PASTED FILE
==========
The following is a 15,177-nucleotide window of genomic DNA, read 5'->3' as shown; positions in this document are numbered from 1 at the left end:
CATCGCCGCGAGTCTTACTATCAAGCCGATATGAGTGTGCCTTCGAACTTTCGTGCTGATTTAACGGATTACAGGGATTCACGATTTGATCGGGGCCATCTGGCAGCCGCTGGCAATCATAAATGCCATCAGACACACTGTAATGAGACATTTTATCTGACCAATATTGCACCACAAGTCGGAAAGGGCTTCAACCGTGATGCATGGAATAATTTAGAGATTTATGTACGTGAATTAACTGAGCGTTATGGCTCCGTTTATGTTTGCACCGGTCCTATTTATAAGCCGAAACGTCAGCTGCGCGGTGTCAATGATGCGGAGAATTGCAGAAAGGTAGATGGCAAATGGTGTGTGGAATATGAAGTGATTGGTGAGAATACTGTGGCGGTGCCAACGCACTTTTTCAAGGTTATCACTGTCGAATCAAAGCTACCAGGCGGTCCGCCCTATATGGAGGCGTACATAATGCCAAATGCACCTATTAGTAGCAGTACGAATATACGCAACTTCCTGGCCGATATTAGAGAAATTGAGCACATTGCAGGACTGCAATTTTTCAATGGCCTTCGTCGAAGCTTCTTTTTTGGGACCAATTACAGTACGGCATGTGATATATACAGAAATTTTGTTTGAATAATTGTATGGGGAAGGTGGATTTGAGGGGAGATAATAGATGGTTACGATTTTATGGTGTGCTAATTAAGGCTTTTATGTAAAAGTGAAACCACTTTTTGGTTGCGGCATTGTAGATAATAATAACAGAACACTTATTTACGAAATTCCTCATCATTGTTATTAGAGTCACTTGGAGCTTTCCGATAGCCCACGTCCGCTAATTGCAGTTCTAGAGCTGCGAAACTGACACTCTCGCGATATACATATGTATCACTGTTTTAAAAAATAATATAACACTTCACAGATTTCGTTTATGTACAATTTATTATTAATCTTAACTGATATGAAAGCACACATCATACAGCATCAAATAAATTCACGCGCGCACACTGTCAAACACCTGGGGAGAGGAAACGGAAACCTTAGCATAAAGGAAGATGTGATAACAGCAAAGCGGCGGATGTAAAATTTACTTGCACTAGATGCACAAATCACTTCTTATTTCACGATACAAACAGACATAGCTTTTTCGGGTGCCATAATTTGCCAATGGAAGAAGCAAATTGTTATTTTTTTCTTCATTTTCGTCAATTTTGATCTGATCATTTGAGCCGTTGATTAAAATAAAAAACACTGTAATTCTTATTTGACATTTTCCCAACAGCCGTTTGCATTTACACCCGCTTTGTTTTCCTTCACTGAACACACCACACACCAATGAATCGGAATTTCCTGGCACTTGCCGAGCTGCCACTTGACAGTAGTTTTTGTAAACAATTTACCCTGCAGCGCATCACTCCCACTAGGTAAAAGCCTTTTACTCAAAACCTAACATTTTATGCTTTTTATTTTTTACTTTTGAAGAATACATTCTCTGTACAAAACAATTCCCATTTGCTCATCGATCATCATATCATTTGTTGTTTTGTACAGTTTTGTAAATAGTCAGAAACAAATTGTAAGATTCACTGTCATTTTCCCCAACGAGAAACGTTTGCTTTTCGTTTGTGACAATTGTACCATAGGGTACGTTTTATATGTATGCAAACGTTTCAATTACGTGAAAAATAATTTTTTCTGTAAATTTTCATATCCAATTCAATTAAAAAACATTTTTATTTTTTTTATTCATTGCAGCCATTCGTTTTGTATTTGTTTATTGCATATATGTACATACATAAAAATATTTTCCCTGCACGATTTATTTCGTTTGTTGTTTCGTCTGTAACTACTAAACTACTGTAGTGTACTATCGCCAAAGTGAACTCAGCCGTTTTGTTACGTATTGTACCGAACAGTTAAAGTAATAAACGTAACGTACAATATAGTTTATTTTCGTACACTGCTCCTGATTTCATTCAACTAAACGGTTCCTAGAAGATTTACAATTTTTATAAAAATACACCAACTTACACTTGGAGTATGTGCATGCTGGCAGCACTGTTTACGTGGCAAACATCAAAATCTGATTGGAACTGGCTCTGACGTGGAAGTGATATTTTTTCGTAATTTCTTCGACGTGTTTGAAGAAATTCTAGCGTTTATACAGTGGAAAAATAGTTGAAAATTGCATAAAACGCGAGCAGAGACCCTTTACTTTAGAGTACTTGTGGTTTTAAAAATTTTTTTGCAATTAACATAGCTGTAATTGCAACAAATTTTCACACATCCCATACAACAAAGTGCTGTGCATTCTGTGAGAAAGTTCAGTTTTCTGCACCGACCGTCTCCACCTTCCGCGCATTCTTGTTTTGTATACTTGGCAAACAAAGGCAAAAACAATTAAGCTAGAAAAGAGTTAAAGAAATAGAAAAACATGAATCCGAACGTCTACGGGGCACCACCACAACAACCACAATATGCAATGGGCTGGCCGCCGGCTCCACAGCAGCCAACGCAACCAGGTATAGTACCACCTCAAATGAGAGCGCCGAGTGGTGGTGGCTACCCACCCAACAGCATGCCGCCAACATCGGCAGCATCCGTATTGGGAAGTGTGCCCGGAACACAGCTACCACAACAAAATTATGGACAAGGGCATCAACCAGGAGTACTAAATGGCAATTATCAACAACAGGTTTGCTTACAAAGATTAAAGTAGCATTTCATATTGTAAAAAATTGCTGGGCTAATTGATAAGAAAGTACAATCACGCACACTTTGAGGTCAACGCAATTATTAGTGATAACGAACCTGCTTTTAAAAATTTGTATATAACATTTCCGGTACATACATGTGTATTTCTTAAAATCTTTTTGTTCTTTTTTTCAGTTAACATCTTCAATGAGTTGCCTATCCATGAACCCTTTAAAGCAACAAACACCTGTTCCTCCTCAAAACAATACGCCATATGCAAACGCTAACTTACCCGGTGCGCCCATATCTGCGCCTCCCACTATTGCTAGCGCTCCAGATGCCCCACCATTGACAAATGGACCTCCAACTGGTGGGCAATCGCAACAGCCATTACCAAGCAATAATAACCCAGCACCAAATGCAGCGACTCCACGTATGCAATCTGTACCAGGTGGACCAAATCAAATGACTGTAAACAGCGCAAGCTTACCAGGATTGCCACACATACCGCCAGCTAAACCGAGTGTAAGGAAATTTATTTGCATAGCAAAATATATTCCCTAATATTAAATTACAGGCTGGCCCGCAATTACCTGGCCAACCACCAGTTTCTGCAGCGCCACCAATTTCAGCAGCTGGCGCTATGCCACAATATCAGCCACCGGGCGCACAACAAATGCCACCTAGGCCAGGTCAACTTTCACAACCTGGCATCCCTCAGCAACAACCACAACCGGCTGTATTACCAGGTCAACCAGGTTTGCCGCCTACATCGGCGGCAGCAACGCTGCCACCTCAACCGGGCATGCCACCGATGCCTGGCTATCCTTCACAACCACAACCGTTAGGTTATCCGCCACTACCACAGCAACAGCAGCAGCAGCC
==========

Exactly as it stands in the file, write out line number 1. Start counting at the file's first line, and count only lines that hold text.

The following is a 15,177-nucleotide window of genomic DNA, read 5'->3' as shown; positions in this document are numbered from 1 at the left end: